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Abstract: Abstract This article queries how learning analytics systems can support content-specific group formation to develop students’ thinking about a specific mathematical concept. Automated group formation requires identifying personal characteristics, designing tasks to probe students’ perceptions, and grouping them to increase individual learning chances. Designers of automated group formation recommendation modules (GFRMs) rarely consider content-specific objectives. We draw on theories on conceptual learning in mathematics and dialogic thinking to emphasize the role of a dialogic gap between students’ voices to enhance individual learning. In an experiment, fifty 8th and 9th grade students solved three mathematical tasks in a pre-intervention-post-set-up: individually, then in dyads, and then individually again. We used a learning analytics system to collect fine-grained content-specific data on students’ responses based on four pre-defined aspects of the parabola concept. We compared students’ answers with those of their peers in order to identify interpersonal relations. The experiment results indicate that students’ thinking about the parabola concept was the most successfully developed when every group member had a different perception of this concept. We illustrate the learning trajectories of four students and elaborate on the learning sequence of one of these students in particular. This article suggests that the centrality of a dialogic gap in developing personal learning is probably content independent. We thus call for software engineers to think about GFRMs that can support content-specific learning and instruction. PubDate: 2021-09-22 DOI: 10.1007/s40751-021-00095-7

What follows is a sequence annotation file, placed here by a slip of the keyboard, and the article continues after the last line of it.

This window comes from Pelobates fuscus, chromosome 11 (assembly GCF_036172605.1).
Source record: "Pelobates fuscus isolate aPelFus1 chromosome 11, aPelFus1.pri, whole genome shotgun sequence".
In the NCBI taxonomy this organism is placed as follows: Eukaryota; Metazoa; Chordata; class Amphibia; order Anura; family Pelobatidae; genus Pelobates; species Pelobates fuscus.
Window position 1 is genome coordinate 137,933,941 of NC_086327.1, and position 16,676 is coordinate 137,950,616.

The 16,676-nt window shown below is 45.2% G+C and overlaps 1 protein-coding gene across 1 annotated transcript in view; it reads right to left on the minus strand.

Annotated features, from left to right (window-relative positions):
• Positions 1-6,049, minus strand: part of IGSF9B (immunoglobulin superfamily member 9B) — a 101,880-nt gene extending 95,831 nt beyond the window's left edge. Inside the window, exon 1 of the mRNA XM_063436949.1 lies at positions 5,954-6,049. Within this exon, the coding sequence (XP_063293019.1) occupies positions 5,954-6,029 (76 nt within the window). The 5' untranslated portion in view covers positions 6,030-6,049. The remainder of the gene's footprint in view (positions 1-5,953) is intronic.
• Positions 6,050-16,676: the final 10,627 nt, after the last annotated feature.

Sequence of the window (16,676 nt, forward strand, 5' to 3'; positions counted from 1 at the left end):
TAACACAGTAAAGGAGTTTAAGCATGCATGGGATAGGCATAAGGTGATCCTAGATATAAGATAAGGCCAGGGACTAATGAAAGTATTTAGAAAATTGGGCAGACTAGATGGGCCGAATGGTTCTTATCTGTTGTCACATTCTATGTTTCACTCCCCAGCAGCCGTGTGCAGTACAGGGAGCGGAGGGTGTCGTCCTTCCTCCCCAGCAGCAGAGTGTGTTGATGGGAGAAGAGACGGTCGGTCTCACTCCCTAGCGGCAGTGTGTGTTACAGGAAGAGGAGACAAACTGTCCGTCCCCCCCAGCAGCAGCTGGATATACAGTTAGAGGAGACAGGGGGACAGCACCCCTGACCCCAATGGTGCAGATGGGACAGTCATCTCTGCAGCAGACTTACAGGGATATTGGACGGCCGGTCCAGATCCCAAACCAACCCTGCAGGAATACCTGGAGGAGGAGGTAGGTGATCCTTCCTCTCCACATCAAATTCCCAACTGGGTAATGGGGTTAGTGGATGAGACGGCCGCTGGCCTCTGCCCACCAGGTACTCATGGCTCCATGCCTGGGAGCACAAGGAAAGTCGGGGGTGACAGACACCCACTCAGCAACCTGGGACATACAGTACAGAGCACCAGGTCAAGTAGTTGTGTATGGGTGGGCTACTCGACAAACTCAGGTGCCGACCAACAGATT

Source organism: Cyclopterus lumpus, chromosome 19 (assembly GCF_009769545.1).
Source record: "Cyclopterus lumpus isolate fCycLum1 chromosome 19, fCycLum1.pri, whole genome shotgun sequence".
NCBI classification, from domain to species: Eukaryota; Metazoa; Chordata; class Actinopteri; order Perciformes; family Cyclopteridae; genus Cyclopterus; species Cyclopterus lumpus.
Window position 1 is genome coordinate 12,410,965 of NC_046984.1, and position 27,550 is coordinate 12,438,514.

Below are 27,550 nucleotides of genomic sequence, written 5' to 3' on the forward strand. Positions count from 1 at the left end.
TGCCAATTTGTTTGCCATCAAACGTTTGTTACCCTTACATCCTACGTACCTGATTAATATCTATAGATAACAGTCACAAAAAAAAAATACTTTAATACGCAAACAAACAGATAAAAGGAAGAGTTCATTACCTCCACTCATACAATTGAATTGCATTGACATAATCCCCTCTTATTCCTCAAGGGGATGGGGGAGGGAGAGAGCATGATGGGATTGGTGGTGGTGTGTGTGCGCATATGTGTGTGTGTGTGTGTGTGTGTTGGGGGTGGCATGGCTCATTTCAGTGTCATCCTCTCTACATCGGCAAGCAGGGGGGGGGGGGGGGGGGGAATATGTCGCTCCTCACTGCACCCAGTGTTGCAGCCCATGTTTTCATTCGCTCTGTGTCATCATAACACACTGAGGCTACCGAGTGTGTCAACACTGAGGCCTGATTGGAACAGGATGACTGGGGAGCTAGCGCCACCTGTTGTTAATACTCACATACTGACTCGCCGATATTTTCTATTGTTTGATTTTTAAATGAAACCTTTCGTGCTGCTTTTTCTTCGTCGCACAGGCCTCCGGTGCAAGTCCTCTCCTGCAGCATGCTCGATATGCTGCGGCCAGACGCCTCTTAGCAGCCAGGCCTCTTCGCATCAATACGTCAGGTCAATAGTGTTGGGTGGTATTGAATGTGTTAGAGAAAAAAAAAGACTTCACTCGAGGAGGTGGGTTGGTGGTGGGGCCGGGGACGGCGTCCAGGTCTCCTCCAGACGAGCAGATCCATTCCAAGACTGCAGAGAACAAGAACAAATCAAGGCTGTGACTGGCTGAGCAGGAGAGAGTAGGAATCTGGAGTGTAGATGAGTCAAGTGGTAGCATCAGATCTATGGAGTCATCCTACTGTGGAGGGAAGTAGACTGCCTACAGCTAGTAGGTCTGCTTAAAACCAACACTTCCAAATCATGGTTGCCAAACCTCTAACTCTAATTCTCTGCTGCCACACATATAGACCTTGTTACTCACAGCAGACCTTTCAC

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Abstract: A Correction to this paper has been published: https://doi.org/10.1007/s40751-021-00089-5 PubDate: 2021-08-01 DOI: 10.1007/s40751-021-00089-5